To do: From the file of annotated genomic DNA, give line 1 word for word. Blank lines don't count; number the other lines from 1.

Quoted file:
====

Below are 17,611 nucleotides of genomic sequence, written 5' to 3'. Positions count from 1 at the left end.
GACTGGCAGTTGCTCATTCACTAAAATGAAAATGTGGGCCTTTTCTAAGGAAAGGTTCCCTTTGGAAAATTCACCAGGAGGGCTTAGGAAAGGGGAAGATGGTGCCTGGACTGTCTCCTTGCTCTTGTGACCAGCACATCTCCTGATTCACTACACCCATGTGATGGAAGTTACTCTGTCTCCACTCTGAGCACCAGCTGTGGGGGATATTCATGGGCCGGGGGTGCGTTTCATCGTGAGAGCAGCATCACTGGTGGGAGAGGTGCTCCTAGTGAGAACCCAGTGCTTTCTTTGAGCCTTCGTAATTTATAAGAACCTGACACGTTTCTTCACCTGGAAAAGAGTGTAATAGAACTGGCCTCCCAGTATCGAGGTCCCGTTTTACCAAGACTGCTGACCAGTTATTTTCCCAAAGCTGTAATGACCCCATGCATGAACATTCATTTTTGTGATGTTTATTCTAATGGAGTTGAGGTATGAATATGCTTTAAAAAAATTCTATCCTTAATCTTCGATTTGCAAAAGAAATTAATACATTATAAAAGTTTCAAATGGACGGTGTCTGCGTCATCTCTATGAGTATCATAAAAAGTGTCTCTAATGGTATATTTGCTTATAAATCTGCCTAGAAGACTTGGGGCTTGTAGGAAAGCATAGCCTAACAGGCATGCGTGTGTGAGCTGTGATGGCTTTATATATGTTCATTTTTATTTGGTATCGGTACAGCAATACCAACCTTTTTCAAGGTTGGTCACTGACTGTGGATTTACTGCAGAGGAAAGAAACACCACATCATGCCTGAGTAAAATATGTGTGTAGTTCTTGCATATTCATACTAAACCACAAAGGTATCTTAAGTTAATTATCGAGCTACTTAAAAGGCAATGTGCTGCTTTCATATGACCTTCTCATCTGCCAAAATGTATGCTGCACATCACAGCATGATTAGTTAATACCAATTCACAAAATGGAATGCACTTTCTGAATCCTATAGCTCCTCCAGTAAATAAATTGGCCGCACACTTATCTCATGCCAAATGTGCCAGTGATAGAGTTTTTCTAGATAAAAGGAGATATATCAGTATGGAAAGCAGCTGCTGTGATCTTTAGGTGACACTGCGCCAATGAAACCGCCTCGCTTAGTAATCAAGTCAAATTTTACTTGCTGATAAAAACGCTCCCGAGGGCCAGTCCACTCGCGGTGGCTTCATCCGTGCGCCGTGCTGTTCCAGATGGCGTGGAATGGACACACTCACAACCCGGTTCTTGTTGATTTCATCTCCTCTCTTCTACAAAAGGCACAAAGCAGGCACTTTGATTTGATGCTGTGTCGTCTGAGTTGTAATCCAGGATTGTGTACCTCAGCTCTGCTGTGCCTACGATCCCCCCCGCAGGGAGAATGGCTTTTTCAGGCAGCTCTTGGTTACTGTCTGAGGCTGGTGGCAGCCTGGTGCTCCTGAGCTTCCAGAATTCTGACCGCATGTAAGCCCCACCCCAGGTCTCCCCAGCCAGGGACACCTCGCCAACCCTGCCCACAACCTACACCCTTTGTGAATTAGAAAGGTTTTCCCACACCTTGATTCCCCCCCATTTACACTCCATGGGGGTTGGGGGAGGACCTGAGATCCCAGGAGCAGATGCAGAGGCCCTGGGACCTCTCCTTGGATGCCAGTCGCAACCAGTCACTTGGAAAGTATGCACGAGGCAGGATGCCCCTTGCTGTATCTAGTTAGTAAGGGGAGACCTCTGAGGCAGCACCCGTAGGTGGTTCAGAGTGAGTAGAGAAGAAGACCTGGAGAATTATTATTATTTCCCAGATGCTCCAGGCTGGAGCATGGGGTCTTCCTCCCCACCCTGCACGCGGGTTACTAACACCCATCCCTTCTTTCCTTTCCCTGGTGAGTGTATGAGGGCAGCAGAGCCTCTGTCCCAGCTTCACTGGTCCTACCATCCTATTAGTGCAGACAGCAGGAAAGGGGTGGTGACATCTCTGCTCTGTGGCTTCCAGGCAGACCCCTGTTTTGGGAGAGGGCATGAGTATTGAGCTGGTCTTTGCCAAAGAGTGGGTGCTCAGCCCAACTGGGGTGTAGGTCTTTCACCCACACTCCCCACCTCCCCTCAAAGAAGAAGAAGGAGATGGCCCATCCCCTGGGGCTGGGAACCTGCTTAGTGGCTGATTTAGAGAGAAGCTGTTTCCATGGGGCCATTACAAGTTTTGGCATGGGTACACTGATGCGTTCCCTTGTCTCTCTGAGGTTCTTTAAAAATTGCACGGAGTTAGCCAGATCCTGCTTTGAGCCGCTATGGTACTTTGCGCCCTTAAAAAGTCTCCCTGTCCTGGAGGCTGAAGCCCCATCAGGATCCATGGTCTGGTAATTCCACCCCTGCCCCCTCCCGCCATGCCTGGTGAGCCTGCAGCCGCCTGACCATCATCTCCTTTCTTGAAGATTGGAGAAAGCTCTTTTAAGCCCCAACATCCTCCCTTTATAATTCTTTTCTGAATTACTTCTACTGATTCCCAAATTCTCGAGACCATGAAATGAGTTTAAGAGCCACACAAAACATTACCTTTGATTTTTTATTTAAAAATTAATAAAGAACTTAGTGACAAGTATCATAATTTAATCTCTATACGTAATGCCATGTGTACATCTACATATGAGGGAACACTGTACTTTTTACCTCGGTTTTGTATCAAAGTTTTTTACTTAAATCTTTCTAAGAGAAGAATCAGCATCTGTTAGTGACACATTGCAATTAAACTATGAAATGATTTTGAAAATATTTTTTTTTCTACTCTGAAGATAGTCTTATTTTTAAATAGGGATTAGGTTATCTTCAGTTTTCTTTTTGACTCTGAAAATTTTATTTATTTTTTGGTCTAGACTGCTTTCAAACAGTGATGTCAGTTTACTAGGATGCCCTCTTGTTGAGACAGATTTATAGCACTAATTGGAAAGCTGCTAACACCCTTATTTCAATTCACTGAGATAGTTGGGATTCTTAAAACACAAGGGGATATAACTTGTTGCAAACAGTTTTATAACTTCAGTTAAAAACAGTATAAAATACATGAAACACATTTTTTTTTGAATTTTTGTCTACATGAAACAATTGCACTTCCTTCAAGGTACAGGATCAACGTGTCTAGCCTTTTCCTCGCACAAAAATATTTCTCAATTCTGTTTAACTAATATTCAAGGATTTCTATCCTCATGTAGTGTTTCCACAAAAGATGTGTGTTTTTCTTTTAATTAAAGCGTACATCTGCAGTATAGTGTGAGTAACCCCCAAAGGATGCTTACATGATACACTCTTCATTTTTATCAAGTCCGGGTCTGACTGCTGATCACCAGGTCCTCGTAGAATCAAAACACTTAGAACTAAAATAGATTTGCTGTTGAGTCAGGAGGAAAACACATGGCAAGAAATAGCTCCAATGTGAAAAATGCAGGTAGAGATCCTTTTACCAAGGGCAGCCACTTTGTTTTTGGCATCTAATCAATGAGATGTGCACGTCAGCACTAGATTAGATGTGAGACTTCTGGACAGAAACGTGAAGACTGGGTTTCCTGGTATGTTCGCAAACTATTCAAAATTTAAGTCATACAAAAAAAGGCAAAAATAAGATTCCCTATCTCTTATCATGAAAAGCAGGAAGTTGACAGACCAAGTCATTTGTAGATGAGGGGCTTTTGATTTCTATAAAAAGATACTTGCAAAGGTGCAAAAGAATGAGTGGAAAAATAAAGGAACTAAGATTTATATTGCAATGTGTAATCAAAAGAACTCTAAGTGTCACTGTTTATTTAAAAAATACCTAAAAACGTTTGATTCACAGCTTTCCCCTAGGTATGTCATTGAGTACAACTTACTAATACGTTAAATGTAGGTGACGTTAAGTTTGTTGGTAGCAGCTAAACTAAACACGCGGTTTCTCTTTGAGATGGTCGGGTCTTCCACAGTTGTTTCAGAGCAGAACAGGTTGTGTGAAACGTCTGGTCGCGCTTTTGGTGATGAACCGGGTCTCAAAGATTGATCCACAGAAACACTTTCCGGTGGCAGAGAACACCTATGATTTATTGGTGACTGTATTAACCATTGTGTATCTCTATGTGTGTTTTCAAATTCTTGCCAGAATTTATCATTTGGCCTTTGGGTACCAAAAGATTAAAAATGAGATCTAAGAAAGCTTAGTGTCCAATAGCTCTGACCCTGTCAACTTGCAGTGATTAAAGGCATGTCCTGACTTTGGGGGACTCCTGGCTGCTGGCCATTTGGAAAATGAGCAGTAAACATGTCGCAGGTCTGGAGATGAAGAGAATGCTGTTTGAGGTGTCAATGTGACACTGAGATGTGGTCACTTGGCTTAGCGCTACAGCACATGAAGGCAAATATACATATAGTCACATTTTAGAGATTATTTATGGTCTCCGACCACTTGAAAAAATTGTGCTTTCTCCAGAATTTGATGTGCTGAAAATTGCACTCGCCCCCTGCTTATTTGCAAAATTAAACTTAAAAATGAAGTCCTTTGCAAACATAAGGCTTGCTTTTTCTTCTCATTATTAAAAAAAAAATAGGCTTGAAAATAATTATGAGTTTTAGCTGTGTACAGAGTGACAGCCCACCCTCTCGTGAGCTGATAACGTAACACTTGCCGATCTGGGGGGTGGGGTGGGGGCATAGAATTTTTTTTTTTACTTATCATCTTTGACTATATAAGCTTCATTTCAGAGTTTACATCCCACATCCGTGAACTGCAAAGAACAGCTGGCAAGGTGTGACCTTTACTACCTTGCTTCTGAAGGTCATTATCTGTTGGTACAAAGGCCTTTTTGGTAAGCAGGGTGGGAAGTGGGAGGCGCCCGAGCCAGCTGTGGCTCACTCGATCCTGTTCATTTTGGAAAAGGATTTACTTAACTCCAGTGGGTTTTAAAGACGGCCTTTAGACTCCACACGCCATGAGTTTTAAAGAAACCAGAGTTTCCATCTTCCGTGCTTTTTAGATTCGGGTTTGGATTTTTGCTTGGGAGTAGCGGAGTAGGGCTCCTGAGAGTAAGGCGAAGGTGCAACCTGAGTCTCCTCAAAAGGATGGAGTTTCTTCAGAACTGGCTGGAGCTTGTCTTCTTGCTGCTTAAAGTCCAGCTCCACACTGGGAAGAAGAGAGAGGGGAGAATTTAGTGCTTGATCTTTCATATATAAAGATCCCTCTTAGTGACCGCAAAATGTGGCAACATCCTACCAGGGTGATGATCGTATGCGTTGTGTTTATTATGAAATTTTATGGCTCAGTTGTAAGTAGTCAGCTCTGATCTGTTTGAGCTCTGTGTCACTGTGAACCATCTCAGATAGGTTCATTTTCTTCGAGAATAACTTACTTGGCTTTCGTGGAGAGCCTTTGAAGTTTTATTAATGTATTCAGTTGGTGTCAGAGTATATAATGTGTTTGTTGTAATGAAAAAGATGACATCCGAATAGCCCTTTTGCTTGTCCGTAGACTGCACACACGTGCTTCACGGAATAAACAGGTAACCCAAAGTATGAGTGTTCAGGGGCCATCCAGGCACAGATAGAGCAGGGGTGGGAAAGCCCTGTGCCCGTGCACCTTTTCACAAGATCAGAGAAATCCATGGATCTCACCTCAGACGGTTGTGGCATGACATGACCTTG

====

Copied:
Below are 17,611 nucleotides of genomic sequence, written 5' to 3'. Positions count from 1 at the left end.